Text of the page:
The output from VampirTrace files is viewed using Vampir. Simply run the Vampir executable to load the graphical viewer, and load your tracefiles through the menu system.

The vampir executable lives at:

It can be useful to add this path to your PATH variable.


Users of the service can access the documentation on the service machine

Further information about Vampir/VampirTrace can be found at:


Paraver is a performance visualisation and analysis tool that can be used to analyze MPI, OpenMP and Mixed-mode programs on HPCx. Hardware counter profiling is also included. A guide to setting up your jobs for Paraver profiling on HPCx can be found at:

gprof and xprofiler

gprof is a simple text-based utility that provides procedural-level profiling of serial and parallel codes. This helps users to identify how much time is being spent in subroutines and functions. xprofiler generates a graphical display of the performance, and provides application profiling at the source statement level.

Both gprof and xprofiler are very simple to use:

gprof and xprofiler facilitate analysis of CPU usage only. They cannot provide other types of profiling information, such as CPU idle, I/O or communication.

The latest version of xprofiler (from IBM research) is installed in

and offers additional features such as histograms when using profiling at the source line level.

NB. To include LAPACK in your profile, link using -L/usr/local/lib -llapack_profile.

Information about gprof and xprofiler can be found in the of the IBM Parallel Environment for AIX:

Operation and Use, Volume 2 at:

Hardware Performance Monitor (HPM) Toolkit

The HPM toolkit consists of three components:

The hpmcount utility

Serial program usage:

hpmcount -o filename ./program

where program is the name of the executable and filename is the name of the file in which the output will be stored.

Parallel program usage:
Simply specify hpmcount in the LoadLeveler script file as follows:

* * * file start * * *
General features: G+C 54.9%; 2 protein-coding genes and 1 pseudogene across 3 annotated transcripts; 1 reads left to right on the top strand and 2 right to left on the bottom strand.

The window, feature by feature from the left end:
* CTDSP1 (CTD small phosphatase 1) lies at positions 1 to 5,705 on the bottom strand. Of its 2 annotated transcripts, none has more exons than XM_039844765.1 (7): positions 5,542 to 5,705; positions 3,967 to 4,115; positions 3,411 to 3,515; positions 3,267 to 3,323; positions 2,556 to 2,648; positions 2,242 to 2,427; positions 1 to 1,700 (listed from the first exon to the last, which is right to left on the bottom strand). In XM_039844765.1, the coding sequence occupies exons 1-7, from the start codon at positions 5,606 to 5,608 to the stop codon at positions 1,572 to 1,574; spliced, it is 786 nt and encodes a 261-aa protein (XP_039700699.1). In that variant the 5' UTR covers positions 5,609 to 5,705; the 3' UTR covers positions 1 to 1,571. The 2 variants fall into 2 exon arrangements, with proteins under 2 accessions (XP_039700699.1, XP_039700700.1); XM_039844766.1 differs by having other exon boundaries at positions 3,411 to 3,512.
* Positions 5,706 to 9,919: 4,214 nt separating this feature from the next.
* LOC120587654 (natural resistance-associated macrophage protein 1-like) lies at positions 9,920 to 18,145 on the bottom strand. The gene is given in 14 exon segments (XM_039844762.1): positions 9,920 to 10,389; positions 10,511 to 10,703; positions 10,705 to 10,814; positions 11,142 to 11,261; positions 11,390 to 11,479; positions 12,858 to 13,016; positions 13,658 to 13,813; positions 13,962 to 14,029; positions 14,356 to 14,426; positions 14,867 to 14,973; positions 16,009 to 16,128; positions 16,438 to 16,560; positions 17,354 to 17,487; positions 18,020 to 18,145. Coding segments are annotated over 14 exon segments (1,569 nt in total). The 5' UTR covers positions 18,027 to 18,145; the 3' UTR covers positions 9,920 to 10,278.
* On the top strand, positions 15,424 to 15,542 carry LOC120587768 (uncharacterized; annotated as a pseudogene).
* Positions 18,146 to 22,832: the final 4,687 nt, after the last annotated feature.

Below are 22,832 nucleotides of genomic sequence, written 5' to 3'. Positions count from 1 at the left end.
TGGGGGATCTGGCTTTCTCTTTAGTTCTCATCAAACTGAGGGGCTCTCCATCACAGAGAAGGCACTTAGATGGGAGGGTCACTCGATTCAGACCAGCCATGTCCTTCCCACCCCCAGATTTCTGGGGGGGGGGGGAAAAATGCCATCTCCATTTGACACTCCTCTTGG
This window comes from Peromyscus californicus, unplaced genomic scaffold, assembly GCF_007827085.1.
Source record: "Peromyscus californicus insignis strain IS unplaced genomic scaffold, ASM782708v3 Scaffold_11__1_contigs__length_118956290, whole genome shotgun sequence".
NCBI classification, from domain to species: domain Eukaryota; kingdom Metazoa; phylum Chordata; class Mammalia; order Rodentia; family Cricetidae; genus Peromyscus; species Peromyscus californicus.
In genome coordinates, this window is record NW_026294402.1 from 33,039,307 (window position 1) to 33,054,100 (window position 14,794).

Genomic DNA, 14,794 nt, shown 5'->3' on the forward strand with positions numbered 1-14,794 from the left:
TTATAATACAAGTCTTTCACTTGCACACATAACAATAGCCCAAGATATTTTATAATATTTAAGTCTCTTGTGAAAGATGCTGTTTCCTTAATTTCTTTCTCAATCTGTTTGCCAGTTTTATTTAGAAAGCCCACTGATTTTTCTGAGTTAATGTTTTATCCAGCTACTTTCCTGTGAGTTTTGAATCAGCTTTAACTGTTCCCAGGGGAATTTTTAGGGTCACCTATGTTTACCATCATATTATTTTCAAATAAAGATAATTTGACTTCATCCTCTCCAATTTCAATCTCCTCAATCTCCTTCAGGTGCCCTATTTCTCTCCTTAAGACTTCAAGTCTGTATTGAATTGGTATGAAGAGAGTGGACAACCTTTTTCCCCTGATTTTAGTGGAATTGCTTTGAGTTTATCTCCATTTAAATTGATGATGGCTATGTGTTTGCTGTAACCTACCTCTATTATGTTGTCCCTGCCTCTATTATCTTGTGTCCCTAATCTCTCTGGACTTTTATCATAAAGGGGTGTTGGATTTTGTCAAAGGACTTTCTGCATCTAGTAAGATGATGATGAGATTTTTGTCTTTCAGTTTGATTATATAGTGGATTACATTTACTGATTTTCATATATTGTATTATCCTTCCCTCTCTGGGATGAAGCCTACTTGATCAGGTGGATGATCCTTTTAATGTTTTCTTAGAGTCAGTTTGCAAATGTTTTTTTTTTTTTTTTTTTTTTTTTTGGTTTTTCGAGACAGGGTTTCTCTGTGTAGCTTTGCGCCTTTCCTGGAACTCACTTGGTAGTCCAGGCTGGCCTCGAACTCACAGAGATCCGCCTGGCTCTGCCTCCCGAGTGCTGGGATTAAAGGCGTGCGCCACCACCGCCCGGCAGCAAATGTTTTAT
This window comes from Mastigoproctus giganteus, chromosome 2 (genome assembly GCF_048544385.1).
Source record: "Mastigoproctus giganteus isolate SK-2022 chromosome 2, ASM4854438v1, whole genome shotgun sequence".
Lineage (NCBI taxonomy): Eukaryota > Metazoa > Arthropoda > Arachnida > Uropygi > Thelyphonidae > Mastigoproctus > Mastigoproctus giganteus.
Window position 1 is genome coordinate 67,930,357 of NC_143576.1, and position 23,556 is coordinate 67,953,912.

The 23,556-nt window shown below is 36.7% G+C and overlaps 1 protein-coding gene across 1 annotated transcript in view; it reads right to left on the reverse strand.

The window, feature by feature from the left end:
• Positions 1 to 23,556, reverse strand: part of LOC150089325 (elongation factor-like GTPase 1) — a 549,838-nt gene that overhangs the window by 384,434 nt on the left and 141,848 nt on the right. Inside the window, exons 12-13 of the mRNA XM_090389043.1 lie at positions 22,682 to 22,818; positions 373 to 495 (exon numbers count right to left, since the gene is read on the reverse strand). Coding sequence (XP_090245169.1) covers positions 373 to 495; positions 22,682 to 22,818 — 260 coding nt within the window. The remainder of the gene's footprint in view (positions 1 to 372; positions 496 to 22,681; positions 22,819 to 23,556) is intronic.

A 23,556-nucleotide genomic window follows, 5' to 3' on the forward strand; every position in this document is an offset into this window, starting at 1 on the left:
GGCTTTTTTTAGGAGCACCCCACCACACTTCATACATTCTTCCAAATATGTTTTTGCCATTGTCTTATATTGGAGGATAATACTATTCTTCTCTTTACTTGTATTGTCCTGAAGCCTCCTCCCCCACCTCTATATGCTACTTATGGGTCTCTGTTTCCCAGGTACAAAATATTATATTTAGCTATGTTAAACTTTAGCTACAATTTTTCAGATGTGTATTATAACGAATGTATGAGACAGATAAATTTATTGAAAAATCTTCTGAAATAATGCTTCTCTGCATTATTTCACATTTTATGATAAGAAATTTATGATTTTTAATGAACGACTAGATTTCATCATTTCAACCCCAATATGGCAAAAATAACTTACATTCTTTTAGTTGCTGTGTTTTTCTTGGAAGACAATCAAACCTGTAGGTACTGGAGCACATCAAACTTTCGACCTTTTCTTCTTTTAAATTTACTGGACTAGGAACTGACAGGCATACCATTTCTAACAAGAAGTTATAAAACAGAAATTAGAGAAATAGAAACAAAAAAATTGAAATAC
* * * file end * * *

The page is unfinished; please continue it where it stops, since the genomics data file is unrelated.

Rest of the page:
poe hpmcount -o filename ./program

Pitfall: The following versions are wrong and will lead to hpmcount investigating the performance of poe instead of your program:

hpmcount -o filename poe ./program
hpmcount -o filename ./program

For MPI and OpenMP programs respectively.

In the parallel case, filename is the prefix for a sequence of files (one for each processor or task) named filename_taskid.processid. Each of these files contains summary performance information for each processor.

The libhpm library and the hpmviz utility

In order to be able to use the hpmviz utility, the program must first be instrumented with calls to the appropriate libhpm routines. The full documentation should be studied, but briefly, for a free format Fortran 90 MPI source file mpiprog.f90:

For OpenMP programs, use the thread-safe version of the library -lhpm_r and routines f_hpmtstart and f_hpmtstop.

For C and C++ programs, drop the f_ prefix.

A full guide on how to use the HPM toolkit on HPCx is available as technical report HPCxTR0307:

The original IBM documentation will be found at:

MPI Trace Tools

In order to gain detailed information about MPI communication times, three trace-wrapper libraries are provided:

To use mpitrace:

The number of output files can be reduced by setting the environment variable TRACE_SOME to "yes" or "1".

mpihpm provides the same information as mpitrace plus Power-4 hpm counter data.

mpiprof provides an elapsed-time profile of MPI routines including some call-graph information in order to identify communication time on a per-subroutine basis. To use mpiprof, the code must be compiled with -qtable=full or -g as an additional compiler option.

More information about the mpitrace, mpihpm and mpiprof libraries can be found at: